A Harvest of reveries and nocturnes
This year’s Sonic Harvest Festival evoked the turning of the season with songs set to autumn winds, the wintry distance of stars, and the dreams and nightmares of the young. Held Sunday, Nov. 5 at the Berkeley Piano Club, this celebration of chamber works for instruments and voice featured works by three composers and a librettist.
Ann Callaway’s Three Pieces for Piano was written in 1994-95, but this was their West Coast Premiere. The first movement, “NGC2997,” held a cool beauty, with hands crossing and recrossing the keyboard in a dance that was distant and inward, and then exploded out like the spiral galaxy for which it was named. Sharon Lee Kim performed with measured restraint, her hesitant notes turning insistent, and then developing into lower and middle voices. Her arpeggios combined a Liszt-ian gentleness with the slow busy framework of minimalism.
“Saturn” was stern and declarative, with low discordant chords that were measured like pronouncements, aptly named for the God of the Underworld. The third movement, “The Work of Sun,” was playful and a little creepy, distant and brightly tinkling like the soundtrack for a British child-horror film (before the heavy stuff happens). Kim polished it off with huge flourishes, exhausting the keyboard.
Composer and baritone Allen Shearer followed with two works. The first was also instrumental, Soliloquy for solo viola, performed by Emily Onderdonk with a deeply felt approach, even though it was built on odd intervals and weird techniques. There was something small and alive in this, with short phrases echoed and elaborated in an almost biological unfolding. Onderdonk gave us thick double stops and ghostly harmonics, then bloomed into rich mid-tones.
Shearer followed this with November Gold, his new setting of seven poems by Robert Francis. He sang the baritone line accompanied by Jeffrey Sykes on piano, and each poem held its own kind of delight. Piano and vocal lines would sometimes echo each other or play tag, but just as often they had their own agendas. I later congratulated Shearer, then quipped that voice and piano were so different that if he hadn’t been the composer, I don’t know how he could have sung it! But a more accurate truth was that he crafted each instrument by its own rules and on its own ground, weaving the feelings as much as the motifs, and the result was solid.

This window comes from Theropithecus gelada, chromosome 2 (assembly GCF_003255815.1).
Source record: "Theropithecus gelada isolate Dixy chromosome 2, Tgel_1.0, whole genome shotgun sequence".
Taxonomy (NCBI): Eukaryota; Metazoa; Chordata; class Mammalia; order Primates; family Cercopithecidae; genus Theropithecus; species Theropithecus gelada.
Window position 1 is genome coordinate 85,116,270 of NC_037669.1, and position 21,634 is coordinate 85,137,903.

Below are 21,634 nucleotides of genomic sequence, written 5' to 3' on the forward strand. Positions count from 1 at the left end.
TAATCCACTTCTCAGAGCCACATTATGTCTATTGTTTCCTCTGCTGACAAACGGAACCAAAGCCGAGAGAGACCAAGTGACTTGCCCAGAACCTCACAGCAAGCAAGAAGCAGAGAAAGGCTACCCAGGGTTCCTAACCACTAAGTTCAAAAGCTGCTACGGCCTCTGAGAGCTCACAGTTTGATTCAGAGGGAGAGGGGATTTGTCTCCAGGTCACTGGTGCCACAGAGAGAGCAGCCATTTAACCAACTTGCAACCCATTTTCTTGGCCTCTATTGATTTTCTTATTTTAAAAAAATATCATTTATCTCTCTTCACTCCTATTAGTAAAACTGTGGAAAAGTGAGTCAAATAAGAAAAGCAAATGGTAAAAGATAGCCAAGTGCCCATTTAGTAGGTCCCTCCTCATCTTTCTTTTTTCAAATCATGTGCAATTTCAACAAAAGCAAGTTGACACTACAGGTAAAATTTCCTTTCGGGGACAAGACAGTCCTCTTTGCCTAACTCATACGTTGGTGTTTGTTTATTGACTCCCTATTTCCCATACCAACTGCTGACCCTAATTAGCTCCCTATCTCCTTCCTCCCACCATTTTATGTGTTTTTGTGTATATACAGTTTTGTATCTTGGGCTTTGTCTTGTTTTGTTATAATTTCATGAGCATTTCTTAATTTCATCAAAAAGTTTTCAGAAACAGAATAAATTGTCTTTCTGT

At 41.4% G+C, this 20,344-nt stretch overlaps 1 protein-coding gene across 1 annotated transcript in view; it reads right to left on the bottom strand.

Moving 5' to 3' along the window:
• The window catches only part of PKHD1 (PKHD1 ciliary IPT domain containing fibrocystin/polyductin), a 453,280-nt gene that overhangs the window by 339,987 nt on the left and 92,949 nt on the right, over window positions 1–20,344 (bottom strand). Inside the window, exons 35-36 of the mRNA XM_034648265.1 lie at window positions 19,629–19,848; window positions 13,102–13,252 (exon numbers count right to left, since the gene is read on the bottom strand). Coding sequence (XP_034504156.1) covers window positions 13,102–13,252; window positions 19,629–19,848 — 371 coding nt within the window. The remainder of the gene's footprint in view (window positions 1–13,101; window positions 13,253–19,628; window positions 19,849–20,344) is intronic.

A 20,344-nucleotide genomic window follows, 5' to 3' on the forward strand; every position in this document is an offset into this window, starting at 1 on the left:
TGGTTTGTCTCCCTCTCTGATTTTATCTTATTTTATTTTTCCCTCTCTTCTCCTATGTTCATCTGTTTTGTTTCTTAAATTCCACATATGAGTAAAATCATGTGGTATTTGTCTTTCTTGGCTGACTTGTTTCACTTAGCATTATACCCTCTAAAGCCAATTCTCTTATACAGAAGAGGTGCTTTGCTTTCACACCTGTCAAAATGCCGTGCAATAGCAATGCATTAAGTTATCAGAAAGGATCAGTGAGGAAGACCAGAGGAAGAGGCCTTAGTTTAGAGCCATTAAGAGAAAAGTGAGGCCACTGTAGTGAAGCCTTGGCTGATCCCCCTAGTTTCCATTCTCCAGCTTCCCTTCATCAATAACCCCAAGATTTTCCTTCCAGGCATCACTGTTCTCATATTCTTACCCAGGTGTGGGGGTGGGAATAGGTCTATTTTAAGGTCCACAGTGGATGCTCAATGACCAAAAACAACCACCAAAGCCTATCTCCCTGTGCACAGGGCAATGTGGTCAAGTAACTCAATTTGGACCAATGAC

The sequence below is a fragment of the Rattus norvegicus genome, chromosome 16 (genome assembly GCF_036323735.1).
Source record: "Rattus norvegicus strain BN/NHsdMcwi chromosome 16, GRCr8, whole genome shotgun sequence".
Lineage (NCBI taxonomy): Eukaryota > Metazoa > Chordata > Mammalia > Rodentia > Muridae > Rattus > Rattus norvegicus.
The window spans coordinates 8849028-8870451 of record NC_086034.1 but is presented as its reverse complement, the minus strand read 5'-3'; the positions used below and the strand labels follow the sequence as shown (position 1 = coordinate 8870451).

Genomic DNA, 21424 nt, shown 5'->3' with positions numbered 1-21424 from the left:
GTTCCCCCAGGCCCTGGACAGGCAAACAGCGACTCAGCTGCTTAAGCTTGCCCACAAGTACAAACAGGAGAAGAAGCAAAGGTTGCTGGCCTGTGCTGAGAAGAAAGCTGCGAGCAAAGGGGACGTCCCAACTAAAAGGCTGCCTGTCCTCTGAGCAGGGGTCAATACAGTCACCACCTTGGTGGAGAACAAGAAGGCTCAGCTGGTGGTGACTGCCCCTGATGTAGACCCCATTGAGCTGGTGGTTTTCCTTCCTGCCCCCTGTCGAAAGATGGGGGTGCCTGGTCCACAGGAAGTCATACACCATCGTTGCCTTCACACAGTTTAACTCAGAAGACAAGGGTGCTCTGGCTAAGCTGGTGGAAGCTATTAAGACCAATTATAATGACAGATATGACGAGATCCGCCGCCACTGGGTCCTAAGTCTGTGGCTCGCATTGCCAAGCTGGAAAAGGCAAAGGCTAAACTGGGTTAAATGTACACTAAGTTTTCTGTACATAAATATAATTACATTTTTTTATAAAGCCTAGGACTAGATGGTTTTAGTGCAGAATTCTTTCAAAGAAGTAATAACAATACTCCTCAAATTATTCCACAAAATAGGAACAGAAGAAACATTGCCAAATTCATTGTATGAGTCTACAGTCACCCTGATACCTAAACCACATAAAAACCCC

These were spare poems from Amherst, sharp-etched as the scenes and moods they described – chill winds and the golden leaves of willows, light rain and light casualties, the undiluted sun of winter and blue chimney smoke and the wisdom to appreciate just that.
“November Willows” combined slow chords of transcendental colors with smooth vocal patterns and sudden disconcerting intervals. “Rain” evoked a random pattering with a piano’s arpeggios and low mutterings, while the voice swaled and leaped.
There were falling motifs, to fit soldiers falling as quietly as leaves, and the baritone sang that text in gently rising questions, and there were heavy-footed rumbles, a setting for texts on big winds and the fear of war.
In this intimate space, Shearer’s slow-cooked vowels and Syke’s immediacy were magic.
After intermission, pianist and writer Claudia Stevens announced that she was performing Baudelaire’s Uncle by Francis Schwartz, “…a work from 1980 that is Surrealist, lewd and zany!” Her staccato flurries on the piano were separated by interruptions like rasping breaths and odd vocalizations (and she led the audience in a chorus of “dik dik dik!”). It was as silly and serious as John Cage, poking fun at art and expectations. But it had a surprising integrity. Steven’s breaths began as wheezes and exhortations, and then became a gasping of sexuality, and finally turned to the rales of a death bed. Unexpectedly deep!
Peter Josheff closed the night with Dream Spaces & Recurring Nightmares, freshly written for this festival. This fine composer and clarinetist chose spoken voice to deliver a long and obsessive work on young and persistent fears, his own text on the dreamscapes of his youth. He was accompanied by Kate Campbell on piano, and she brought a hypnotic and limited palette to engage that sense of obsession. The texts circled and repeated in that space of memory and shrill fear until we were almost groggy from our immersion into his unconscious.
After, we walked into the darkness and shivered in a November night.
Photos, from top: Ann Callaway, Claudia Stevens with Allen Shearer, and Peter Josheff; photos courtesy of the artists.